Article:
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dc.contributor.authorMerskin, Debra
dc.date.accessioned2011-11-02T21:12:57Z
dc.date.available2011-11-02T21:12:57Z
dc.date.issued2010
dc.identifier.issn1064-6175
dc.identifier.urihttp://hdl.handle.net/1794/11739
dc.description.abstractWhat’s in a name? Plenty when it comes to the ability of words to establish identity. In 2005 in Oregon, for example, 142 land features carried the name ‘‘squaw’’—Squaw Gulch, Squaw Butte, Squaw Meadows, and Squaw Flat Reservoir (U.S. Geological Survey, 2008). This article examines the term squaw, its presentation in popular culture, and how this framing constructs Native womanhood in the public imagination. Two primary representations are revealed in the discourse defining squaw: as sexual punching bag and as drudge. The opinions and attitudes of reporters, citizens (Indian and non-Indian), government officials, agencies, and tribal representatives are included as reflected in journalistic accounts of the land form debate about the use and meaning of the label squaw. The psychological impact of this racial and sexual slur has a significant negative impact on quality of life, perceptions, and opportunities for Native American women (ethnostress) due to the consistent use and reification of the squaw stereotype through more than 400 years of U.S. history. This article is written as part of a larger body of work that argues for an expansion of Schroeder and Borgerson’s (2005, 2008) representational ethics of images to include words.en_US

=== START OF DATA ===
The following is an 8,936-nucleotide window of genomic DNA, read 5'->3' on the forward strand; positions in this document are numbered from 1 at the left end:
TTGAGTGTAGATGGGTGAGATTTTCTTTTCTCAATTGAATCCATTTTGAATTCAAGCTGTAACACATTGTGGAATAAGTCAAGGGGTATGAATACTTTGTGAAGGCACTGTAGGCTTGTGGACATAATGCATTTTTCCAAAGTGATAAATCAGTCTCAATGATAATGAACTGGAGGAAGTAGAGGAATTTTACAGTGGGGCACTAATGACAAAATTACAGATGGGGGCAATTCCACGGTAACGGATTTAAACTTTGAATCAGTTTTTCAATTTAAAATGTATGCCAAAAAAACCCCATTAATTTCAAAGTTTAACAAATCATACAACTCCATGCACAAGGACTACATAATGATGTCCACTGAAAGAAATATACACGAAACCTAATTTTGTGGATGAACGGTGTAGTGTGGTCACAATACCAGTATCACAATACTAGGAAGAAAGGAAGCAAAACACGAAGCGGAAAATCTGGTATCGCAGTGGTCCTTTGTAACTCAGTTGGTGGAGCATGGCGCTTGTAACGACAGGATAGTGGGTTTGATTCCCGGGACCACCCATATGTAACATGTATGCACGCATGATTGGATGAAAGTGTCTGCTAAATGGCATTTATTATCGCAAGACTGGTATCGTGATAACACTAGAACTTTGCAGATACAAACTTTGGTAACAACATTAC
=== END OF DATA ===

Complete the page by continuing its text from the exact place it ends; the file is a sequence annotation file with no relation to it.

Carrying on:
dc.language.isoen_USen_US
dc.publisherHoward Journal of Communicationsen_US
dc.subjectAdvertisingen_US
dc.subjectIndian women
dc.subjectAmerican Indian
dc.subjectDiscourse
dc.subjectEthnostress
dc.subjectNative Americans
dc.subjectStereotypes (Social psychology)
dc.subjectWomen
dc.titleThe S-Word: Discourse, Stereotypes, and the American Indian Womanen_US
dc.typeArticleen_US


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